Samantha Conklin, a junior Anthropology major, was chosen to participate in an NSF-funded Research Experiences for Undergraduates (REU) program organized by the Department of Anthropology at Indiana University–Purdue University Indianapolis and the Glenn A. Black Laboratory of Archaeology at Indiana University–Bloomington.
This project, “Angel Mounds REU Site: Multidisciplinary Training for Students in Environmental and Social Sciences through Archaeological Research” (NSF Award No. 1262530), is an eight-week program that includes five weeks of fieldwork at the Angel Mounds State Historic Site in southwestern Indiana. The Angel Mounds site is a late Pre-Columbian town and National Historic Landmark site occupied during the Mississippian cultural period (A.D. 1050–1450) and highlighted by 11 earthen mounds and a series of palisades.
This REU program focuses on the anthropogenic transformation of the landscape at Angel Mounds, a late prehistoric town along the Ohio River. Each of the 10 students in the program has their own research question to analyze, and each will create a poster presentation for the Mid-west Archaeological Conference in fall 2013, designed to explore their own research interest. The students are from different disciplines,, including anthropology, earth science, geology, and related fields.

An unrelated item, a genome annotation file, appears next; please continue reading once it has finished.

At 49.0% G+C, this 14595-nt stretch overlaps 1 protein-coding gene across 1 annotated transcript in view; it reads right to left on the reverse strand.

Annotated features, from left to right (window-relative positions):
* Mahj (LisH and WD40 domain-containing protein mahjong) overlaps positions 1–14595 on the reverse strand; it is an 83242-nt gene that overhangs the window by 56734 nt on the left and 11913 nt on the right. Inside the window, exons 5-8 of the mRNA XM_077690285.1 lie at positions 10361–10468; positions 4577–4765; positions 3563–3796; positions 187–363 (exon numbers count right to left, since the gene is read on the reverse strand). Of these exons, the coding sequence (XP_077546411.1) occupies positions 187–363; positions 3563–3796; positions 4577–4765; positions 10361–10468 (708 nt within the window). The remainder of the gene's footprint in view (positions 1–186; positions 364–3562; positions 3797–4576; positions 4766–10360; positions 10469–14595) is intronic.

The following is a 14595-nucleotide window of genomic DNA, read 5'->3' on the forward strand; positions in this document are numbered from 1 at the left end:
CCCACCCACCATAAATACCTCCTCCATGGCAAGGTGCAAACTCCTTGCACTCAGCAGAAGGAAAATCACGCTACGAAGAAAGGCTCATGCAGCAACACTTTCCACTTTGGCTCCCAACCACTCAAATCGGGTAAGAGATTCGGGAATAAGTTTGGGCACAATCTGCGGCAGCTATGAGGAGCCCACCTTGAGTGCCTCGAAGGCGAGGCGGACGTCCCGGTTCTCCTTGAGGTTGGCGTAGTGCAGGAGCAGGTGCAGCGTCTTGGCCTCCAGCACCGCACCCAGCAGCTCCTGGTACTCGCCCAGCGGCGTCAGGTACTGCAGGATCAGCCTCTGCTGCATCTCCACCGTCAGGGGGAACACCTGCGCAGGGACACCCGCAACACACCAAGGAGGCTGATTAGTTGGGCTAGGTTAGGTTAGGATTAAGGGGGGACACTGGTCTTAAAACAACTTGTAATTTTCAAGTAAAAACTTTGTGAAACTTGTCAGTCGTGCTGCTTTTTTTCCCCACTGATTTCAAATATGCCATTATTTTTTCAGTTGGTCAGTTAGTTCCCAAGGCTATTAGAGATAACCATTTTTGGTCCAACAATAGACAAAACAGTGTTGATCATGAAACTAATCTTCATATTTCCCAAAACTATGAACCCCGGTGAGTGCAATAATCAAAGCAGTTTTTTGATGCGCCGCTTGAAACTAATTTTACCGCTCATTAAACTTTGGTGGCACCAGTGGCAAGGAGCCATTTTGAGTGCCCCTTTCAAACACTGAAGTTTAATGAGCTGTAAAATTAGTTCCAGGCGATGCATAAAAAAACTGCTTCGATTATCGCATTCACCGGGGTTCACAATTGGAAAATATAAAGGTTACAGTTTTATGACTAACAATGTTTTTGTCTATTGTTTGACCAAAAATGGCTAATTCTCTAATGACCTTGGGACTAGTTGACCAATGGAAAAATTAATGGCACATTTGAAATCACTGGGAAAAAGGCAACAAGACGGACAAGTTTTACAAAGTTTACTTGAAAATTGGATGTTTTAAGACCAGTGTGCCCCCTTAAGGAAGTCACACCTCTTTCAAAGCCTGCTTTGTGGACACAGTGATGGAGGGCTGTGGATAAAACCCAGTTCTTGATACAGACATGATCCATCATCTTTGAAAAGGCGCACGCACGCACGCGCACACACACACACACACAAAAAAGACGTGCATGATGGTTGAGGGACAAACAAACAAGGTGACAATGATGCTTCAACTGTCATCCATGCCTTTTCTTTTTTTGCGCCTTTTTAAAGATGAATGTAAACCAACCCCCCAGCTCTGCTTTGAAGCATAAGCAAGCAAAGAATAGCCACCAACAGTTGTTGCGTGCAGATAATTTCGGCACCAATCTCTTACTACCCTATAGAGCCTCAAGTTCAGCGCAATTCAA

Samantha Conklin (r) and Andrew Walker, a student at the College of William and Mary
As Conklin describes the program, “First, we spent five weeks in the field doing data recovery through excavation, remote sensing, and hands-on use of geophysical instruments. This week, we will be moving into the lab, where we will be trained in different analysis techniques, such as geochemistry and GIS, in order to assemble and disseminate our results.”
One of the mentors for students in the program is Erica Ausel, who graduated from the IUP Anthropology Department and is now a Ph.D. student in the Anthropology Department at Indiana University, Bloomington.
Samantha Conklin (l) and Erica Ausel at Angel Mounds
According to the program website, “The goal of the REU is to foster a new generation of scholars that can work across disciplinary boundaries to craft cogent, meaningful and empirically sound interpretations. Nationally recruited undergraduates from the environmental and social sciences and humanities, as well as other science, technology, engineering and mathematics (STEM) disciplines will be provided with field and laboratory training in archaeology, geophysics, geoarchaeology and geochemistry. Over the program’s three years, REU participants will conduct original research on the Native peoples that inhabited Angel Mounds through investigation of earthwork construction, reconstruction of the paleoenvironment, and exploration of the timing and relationship between fortification construction, settlement development and subsequent site abandonment.”
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